Given the presence of NOS in many of the cell types of the lung’ it should be no surprise that NO can be measured in exhaled air. Since the first description of NO in exhaled air’ much work has been done to characterize the source of NO and to correlate exhaled NO with various disease states. It is important to distinguish exhaled concentration of NO (usually expressed in parts per billion) from NO output (usually expressed in nanograms per minute). Moreover’ mixed expired NO must be distinguished from instantaneous NO measurements. Exhaled NO can thus be documented in at least four ways: the NO output’ the mixed expired NO’ and either peak NO or end-expiratory NO. NO output from the lungs reflects a balance of pulmonary production less the diffusion of NO across the capillaries into the blood. The European Respiratory Society has issued guidelines for measurement of expired NO in an effort to standardize the technique and to optimize detection of pulmonary rather than nasal NO.
Where is the exhaled NO coming from? Exhaled NO was documented in isolated lung perfused with blood-free medium, indicating that the NO was not derived from the circulation. The nose is a significant source of NO that can be admixed in gas sampled at the mouth. The specific cell that produces the measured NO has not been clearly defined, though most investigators assume the source of NO is either the epithelial cell, the endothelial cell, or nonadre-nergic, noncholinergic neurons, although mast cells, macrophages, and eosinophils could also be significant sources. more
There have been numerous studies correlating exhaled NO to various disease states (Table 4). Because the technical details of isolating lower from upper airway contributions have progressed simultaneously with correlations against disease states, much of this work bears repeating with standard methods.
The relatively specific increase in exhaled NO in untreated or steroid-resistant asthma should be evident in Table 4. The role of NO in the pathogenesis of asthma is not fully determined. Although NO is a mild bronchodilator when inhaled from exogenous sources, increasing levels of exhaled NO by using inhaled L-arginine (the precursor for NO) causes acute bronchoconstriction, which is possibly mediated by an increase in vascular permeability that is mediated by high local concentrations of the endogenously released NO. NO also enhances eosinophil survival in vitro,36 which is consistent with the correlation between NO and eosinophil levels and suggests a role for NO in maintaining airway inflammation.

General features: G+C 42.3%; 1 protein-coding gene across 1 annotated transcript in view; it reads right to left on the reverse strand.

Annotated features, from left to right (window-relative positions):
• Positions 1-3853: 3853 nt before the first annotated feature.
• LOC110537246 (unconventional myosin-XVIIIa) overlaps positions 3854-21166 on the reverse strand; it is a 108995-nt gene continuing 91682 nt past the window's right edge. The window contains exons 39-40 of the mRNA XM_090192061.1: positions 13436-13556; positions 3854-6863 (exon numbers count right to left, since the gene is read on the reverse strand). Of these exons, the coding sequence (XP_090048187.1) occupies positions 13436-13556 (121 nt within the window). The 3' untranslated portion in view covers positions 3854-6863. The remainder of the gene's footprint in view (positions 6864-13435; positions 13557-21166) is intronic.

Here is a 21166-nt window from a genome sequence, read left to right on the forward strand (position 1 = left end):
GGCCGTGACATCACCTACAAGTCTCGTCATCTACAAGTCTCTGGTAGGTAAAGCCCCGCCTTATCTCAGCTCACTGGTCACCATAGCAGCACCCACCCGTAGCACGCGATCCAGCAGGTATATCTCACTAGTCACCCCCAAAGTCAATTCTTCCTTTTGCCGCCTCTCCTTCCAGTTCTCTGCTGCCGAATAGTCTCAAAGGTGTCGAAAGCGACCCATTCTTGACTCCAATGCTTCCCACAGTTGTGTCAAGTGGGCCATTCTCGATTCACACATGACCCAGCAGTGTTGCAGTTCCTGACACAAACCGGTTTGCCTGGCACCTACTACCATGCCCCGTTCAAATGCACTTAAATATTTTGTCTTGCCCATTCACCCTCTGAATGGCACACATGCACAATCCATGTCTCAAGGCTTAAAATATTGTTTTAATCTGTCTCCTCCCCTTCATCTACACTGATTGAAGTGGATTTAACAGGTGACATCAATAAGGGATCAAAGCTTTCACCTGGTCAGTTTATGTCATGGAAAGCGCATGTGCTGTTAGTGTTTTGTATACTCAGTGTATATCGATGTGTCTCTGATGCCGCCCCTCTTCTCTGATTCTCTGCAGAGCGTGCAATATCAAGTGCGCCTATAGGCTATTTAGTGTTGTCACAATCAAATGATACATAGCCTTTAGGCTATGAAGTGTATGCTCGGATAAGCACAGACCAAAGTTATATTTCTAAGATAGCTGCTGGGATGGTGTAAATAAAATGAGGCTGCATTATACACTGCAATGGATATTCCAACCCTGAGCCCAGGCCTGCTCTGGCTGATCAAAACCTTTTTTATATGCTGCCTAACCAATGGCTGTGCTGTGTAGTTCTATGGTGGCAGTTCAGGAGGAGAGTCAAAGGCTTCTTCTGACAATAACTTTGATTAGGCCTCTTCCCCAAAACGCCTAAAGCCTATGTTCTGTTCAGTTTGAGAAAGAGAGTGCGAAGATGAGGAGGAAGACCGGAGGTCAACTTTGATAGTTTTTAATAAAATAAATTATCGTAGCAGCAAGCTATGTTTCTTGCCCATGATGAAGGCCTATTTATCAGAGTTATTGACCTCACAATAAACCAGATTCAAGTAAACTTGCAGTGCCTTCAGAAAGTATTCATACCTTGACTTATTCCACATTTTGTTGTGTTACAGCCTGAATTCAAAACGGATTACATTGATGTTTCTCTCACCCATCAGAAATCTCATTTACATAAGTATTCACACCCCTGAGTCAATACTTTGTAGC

Table 4—Expired NO in Lung Diseases
|Disease or Condition||Comment||Study|
|Elevated NO Asthma|
|Untreated||Expired NO reduced by NOS inhibitors, indicating NOS as the source. High||Dupont et al|
|correlation with eosinophilia in induced sputum.||Kharitonov et al Persson et al|
|Steroid-resistant||Exhaled NO remains elevated||Stirling et al|
|TB||NO may be derived from alveolar macrophages, as increased iNOS was demonstrated on macrophages from patients with active TB.||Wang et al|
|CF||Low NO may be explained by reduced expression of iNOS in CF airway epithelial cells, hindering local defense mechanism, particularly in the killing of Pseudomonas aeruginosa||Lundberg et al|
|COPD||Maziak et al|
|ARDS||Brett and Evans|
|Asthma, steroid treated||Correlation with methacholine PD20 is poor in treated asthmatics||Horvath et al|
Category: Pulmonary Function
Tags: flow-volume, Forced oscillation, negative expiratory pressure, nitric oxide